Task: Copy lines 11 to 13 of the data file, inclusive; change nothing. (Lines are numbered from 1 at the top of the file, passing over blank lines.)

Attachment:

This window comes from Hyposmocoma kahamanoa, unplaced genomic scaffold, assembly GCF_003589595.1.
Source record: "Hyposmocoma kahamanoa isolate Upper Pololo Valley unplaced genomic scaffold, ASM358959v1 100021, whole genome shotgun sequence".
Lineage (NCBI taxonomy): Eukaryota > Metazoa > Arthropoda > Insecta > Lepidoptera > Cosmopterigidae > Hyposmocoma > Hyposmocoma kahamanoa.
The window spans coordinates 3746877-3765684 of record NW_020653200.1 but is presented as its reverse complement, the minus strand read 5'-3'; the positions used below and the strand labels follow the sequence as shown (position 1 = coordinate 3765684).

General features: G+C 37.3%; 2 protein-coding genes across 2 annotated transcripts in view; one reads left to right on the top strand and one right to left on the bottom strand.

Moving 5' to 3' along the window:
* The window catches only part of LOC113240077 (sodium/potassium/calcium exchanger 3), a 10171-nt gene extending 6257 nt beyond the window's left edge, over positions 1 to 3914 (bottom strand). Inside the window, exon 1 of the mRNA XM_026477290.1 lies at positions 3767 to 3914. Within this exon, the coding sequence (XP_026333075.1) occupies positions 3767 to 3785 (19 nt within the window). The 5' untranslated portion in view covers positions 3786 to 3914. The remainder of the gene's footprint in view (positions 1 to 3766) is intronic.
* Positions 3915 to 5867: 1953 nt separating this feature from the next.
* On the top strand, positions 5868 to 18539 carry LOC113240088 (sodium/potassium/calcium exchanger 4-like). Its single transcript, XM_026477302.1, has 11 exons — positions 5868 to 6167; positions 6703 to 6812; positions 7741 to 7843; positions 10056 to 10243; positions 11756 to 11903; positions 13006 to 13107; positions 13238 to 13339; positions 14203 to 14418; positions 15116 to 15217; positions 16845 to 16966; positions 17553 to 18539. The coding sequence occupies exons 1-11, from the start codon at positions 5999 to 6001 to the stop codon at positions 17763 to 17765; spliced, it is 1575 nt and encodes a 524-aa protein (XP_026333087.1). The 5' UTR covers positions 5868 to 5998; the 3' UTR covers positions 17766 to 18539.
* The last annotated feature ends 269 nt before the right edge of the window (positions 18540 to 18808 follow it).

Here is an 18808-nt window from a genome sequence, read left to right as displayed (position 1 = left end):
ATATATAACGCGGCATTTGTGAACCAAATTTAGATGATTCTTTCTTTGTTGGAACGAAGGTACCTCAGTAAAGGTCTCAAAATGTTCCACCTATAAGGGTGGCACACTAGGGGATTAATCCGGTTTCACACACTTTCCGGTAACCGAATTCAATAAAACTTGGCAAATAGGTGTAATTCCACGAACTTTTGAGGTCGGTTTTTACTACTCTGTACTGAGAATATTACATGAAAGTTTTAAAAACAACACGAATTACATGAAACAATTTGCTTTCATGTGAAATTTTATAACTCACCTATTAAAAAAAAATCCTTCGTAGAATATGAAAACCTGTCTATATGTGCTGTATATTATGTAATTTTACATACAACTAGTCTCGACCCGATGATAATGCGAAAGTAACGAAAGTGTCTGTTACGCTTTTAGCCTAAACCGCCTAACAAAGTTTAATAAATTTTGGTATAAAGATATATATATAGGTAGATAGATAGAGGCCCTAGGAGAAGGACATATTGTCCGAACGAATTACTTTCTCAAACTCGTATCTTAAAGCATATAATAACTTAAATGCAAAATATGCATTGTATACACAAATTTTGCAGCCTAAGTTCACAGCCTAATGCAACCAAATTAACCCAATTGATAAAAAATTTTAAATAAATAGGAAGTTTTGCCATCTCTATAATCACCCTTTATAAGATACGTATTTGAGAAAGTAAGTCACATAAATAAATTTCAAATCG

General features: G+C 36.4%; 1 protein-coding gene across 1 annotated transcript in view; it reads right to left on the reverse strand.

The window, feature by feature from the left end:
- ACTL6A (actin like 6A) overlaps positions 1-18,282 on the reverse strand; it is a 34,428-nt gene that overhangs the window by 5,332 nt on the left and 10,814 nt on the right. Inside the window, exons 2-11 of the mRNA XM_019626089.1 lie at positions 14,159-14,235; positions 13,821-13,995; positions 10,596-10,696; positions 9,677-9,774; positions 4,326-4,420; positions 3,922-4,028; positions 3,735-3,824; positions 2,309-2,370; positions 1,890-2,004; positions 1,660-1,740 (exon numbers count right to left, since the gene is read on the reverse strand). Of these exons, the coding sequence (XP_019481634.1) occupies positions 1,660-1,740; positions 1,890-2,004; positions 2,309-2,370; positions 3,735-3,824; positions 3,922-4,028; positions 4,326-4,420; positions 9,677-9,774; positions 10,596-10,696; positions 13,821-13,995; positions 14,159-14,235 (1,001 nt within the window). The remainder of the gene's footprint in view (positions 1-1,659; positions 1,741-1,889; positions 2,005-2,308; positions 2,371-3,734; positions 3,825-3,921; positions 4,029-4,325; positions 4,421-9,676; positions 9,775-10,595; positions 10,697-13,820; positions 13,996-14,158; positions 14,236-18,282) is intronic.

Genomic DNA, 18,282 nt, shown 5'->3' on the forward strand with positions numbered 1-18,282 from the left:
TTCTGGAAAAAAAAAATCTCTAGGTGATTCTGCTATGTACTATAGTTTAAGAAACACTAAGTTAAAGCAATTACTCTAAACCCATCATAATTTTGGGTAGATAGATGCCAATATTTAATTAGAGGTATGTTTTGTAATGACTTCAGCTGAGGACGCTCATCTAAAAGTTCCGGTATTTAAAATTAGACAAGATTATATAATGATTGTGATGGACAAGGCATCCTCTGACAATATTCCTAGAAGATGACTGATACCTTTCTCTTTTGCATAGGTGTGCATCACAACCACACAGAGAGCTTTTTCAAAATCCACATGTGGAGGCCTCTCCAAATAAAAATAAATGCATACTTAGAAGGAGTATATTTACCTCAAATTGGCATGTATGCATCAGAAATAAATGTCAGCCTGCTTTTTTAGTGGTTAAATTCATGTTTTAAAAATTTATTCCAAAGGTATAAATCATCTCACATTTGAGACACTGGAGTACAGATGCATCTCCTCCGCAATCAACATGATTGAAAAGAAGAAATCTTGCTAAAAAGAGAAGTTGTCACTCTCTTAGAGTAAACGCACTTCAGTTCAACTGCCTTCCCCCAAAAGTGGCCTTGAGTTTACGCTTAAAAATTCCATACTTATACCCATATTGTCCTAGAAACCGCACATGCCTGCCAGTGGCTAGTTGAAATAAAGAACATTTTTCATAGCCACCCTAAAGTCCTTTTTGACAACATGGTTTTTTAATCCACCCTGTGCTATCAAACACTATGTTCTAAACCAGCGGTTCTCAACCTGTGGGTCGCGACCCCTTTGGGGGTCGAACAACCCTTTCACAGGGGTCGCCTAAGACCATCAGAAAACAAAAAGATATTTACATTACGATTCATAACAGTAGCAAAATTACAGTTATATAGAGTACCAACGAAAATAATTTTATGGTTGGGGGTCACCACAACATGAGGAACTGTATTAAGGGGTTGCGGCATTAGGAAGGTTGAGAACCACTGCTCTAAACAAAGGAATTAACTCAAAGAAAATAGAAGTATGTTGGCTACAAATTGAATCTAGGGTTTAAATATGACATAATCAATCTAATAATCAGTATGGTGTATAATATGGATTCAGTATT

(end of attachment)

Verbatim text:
Here is an 18808-nt window from a genome sequence, read left to right as displayed (position 1 = left end):
ATATATAACGCGGCATTTGTGAACCAAATTTAGATGATTCTTTCTTTGTTGGAACGAAGGTACCTCAGTAAAGGTCTCAAAATGTTCCACCTATAAGGGTGGCACACTAGGGGATTAATCCGGTTTCACACACTTTCCGGTAACCGAATTCAATAAAACTTGGCAAATAGGTGTAATTCCACGAACTTTTGAGGTCGGTTTTTACTACTCTGTACTGAGAATATTACATGAAAGTTTTAAAAACAACACGAATTACATGAAACAATTTGCTTTCATGTGAAATTTTATAACTCACCTATTAAAAAAAAATCCTTCGTAGAATATGAAAACCTGTCTATATGTGCTGTATATTATGTAATTTTACATACAACTAGTCTCGACCCGATGATAATGCGAAAGTAACGAAAGTGTCTGTTACGCTTTTAGCCTAAACCGCCTAACAAAGTTTAATAAATTTTGGTATAAAGATATATATATAGGTAGATAGATAGAGGCCCTAGGAGAAGGACATATTGTCCGAACGAATTACTTTCTCAAACTCGTATCTTAAAGCATATAATAACTTAAATGCAAAATATGCATTGTATACACAAATTTTGCAGCCTAAGTTCACAGCCTAATGCAACCAAATTAACCCAATTGATAAAAAATTTTAAATAAATAGGAAGTTTTGCCATCTCTATAATCACCCTTTATAAGATACGTATTTGAGAAAGTAAGTCACATAAATAAATTTCAAATCG

General features: G+C 36.4%; 1 protein-coding gene across 1 annotated transcript in view; it reads right to left on the reverse strand.